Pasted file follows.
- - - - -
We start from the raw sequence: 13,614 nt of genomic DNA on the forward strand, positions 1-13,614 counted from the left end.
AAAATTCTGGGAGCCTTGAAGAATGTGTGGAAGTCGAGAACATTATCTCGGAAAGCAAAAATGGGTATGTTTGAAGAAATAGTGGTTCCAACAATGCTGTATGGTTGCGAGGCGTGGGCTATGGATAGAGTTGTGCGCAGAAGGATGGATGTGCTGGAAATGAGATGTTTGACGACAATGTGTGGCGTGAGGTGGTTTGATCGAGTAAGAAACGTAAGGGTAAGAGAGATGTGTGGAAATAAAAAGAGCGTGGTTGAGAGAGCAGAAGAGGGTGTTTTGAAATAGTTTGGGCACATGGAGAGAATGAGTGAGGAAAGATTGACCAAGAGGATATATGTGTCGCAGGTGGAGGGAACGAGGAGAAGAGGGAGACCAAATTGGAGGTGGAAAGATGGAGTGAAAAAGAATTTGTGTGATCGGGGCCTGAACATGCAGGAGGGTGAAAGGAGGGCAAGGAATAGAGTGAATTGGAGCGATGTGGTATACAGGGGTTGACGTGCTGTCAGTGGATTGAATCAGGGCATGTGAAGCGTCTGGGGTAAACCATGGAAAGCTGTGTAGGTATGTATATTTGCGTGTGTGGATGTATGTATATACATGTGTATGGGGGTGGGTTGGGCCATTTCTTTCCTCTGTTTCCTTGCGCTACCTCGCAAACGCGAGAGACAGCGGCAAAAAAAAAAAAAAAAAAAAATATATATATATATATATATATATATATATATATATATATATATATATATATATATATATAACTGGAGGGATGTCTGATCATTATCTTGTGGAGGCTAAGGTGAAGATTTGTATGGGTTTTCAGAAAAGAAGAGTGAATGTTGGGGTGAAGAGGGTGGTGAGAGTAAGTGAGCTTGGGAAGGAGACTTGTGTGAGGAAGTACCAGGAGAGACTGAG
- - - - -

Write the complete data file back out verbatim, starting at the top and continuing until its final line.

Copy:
We start from the raw sequence: 13,614 nt of genomic DNA on the forward strand, positions 1-13,614 counted from the left end.
AAAATTCTGGGAGCCTTGAAGAATGTGTGGAAGTCGAGAACATTATCTCGGAAAGCAAAAATGGGTATGTTTGAAGAAATAGTGGTTCCAACAATGCTGTATGGTTGCGAGGCGTGGGCTATGGATAGAGTTGTGCGCAGAAGGATGGATGTGCTGGAAATGAGATGTTTGACGACAATGTGTGGCGTGAGGTGGTTTGATCGAGTAAGAAACGTAAGGGTAAGAGAGATGTGTGGAAATAAAAAGAGCGTGGTTGAGAGAGCAGAAGAGGGTGTTTTGAAATAGTTTGGGCACATGGAGAGAATGAGTGAGGAAAGATTGACCAAGAGGATATATGTGTCGCAGGTGGAGGGAACGAGGAGAAGAGGGAGACCAAATTGGAGGTGGAAAGATGGAGTGAAAAAGAATTTGTGTGATCGGGGCCTGAACATGCAGGAGGGTGAAAGGAGGGCAAGGAATAGAGTGAATTGGAGCGATGTGGTATACAGGGGTTGACGTGCTGTCAGTGGATTGAATCAGGGCATGTGAAGCGTCTGGGGTAAACCATGGAAAGCTGTGTAGGTATGTATATTTGCGTGTGTGGATGTATGTATATACATGTGTATGGGGGTGGGTTGGGCCATTTCTTTCCTCTGTTTCCTTGCGCTACCTCGCAAACGCGAGAGACAGCGGCAAAAAAAAAAAAAAAAAAAAATATATATATATATATATATATATATATATATATATATATATATATATATATATATATATAACTGGAGGGATGTCTGATCATTATCTTGTGGAGGCTAAGGTGAAGATTTGTATGGGTTTTCAGAAAAGAAGAGTGAATGTTGGGGTGAAGAGGGTGGTGAGAGTAAGTGAGCTTGGGAAGGAGACTTGTGTGAGGAAGTACCAGGAGAGACTGAG